But when we take a close look at that cycle of radio-frequency voltage or current, we find moments of zero energy as the sine wave crosses its zero line to reverse the direction of push. (Truly zero energy for zero time, to be sure, but certainly very small energy for some time.) Perhaps we ought to wonder what those vertical lines in a typical frequency spectrum represent. Apparently they show only a constant peak energy or some sort of average over a dynamic cycle.
The concept of instantaneous frequency is purely mathematical but we don't have to define frequency as the time rate of change of phase, which it is, to see the fundamental notion here. Perhaps we ought to suspect those lines in the frequency spectrum that represent energy -- or signal amplitude -- at a certain frequency. Better think of changing energy, rising and falling -- really transforming from one mode of energy to another -- as time passes. Now we can narrow our view to smaller and smaller slices of time, and not worry about whole cycles as units.
This puts us in the time domain. It is just as "real" aa way to look at the oscillations of radio waves as the conventional frequency domain view. But it happens to be worse than inconvenient -- it's downright hopeless -- to design conventional tuned circuits and filters for radio transmitters, receivers, hi-fi sets or servo systems unless you stick with frequency domain thinking. There is no other way calculate and measure frequency responses, band widths, phase shifts, et cetera, that electronic engineers learn are all-important.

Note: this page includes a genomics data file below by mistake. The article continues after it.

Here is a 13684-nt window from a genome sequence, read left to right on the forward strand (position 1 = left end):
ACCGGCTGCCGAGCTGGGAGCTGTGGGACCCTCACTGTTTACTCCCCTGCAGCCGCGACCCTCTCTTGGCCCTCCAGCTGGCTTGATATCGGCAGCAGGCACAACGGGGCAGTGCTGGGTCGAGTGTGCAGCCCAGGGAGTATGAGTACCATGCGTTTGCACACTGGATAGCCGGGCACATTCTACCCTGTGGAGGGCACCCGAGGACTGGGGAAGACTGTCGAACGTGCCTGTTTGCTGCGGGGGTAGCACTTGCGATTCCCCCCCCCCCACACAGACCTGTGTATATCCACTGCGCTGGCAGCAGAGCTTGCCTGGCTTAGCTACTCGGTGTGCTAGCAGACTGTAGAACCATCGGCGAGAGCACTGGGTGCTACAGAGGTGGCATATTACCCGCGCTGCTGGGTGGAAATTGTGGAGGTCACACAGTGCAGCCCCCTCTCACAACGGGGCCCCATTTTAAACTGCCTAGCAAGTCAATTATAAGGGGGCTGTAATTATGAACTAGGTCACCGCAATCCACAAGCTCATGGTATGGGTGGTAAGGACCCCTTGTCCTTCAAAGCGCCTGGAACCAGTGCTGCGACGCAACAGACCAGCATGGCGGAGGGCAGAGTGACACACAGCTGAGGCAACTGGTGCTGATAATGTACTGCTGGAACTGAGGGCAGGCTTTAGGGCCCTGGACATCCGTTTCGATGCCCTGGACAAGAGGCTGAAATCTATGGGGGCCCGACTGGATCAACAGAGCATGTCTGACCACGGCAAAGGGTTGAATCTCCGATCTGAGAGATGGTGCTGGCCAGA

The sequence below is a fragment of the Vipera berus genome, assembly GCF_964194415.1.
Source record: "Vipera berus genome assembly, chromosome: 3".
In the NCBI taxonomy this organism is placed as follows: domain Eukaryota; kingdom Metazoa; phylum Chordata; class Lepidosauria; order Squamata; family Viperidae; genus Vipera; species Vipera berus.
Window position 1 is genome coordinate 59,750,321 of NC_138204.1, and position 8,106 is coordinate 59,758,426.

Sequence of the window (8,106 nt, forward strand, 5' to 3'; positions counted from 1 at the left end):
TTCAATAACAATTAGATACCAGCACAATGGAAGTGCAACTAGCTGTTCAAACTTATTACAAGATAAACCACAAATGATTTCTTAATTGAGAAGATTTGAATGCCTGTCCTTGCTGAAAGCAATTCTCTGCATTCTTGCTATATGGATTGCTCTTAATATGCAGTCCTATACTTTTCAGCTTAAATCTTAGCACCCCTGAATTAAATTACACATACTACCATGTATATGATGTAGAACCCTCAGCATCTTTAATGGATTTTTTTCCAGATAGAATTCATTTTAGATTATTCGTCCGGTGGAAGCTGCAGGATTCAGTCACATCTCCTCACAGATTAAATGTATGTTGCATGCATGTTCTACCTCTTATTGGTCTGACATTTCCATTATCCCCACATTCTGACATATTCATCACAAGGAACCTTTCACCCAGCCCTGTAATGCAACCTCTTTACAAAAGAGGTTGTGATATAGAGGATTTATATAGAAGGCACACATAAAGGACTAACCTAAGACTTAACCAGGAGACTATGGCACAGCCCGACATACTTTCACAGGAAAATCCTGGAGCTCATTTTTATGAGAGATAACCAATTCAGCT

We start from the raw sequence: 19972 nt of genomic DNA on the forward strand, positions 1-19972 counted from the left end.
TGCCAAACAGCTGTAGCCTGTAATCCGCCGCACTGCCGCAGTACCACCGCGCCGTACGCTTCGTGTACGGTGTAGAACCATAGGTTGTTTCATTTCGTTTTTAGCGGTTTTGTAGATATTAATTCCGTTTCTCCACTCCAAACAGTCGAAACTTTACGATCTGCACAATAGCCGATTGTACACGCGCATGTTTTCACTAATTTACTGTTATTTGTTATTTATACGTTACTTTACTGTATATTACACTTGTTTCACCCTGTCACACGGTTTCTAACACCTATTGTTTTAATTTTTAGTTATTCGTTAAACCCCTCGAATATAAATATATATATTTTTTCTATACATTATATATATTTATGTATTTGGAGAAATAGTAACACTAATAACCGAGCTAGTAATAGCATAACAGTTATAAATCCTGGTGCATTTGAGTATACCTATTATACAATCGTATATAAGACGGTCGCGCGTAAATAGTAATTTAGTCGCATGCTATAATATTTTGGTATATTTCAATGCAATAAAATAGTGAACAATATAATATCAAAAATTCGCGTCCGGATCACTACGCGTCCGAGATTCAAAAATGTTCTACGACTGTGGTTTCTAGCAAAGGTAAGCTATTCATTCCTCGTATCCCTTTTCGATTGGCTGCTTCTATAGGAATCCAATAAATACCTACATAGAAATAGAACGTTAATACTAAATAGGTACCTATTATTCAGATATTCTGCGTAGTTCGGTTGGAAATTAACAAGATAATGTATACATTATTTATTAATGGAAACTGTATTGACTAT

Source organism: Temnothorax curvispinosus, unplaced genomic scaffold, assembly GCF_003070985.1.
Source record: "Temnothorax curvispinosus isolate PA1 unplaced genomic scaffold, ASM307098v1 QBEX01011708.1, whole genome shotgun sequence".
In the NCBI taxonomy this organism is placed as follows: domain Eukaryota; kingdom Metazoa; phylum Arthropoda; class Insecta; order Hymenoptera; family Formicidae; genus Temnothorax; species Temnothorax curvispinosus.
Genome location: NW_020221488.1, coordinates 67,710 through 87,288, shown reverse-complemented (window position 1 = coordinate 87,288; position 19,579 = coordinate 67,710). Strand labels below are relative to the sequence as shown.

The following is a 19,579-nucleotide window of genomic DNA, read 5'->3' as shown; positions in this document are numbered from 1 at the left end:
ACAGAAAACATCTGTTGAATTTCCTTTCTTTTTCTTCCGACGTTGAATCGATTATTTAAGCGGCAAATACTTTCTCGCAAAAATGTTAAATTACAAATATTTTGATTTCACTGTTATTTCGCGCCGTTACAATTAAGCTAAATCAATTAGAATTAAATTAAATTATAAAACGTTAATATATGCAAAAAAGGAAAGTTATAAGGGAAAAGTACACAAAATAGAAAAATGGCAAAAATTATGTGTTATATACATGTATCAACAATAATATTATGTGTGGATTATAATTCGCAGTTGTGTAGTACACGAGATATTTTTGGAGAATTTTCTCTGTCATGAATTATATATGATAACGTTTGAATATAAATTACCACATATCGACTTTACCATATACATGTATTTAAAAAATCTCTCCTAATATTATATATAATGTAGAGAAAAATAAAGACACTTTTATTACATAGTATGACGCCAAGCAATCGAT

So the idea of two-dimensional frequency spectra has been accepted without question. Of course, it doesn't particularly bother anyone that such a graph can only show a steady, constant condition. When "amplitude modulation sidebands" are shown, for instance, it's for the rather limited case of modulation by an unchanging signal. We make a quick snapshot of a steady tone or series of pulses, but not quick enough to slice into the individual cycles. Start talking into the microphone, and the sidebands have to dart around, pop on and off, and general stir up quite a fuss to follow your speech. One of the little difficulties with frequency domain thinking, handy as it is, comes from the fact that signal frequencies don't stay constant; in fact they can't, if the intent is to communicate something.
If we really want to visualize when we have how much energy at what frequency, we have to draw, or rather construct, three-dimensional graphs. These are fun, and give you lovely jagged mountains or ski slopes.
These 3-D graphs still can't show us the whole picture, although they are much better than semi-long exposure snapshot views in two dimensions -- conventional frequency spectra. But they still have a frequency axis. Perhaps we need 4-D graphs to include the up and down oscillations of each frequency itself. A room full of 3-D graphs would do, in case you have trouble building four-dimensional objects. Thesse would be stacked in rows, showing a time sequence of what goes on, with very small increments of time between each graph. Rather awkward, this combining of two amplitude and two time axes -- but that's what pure time domain thinking would require.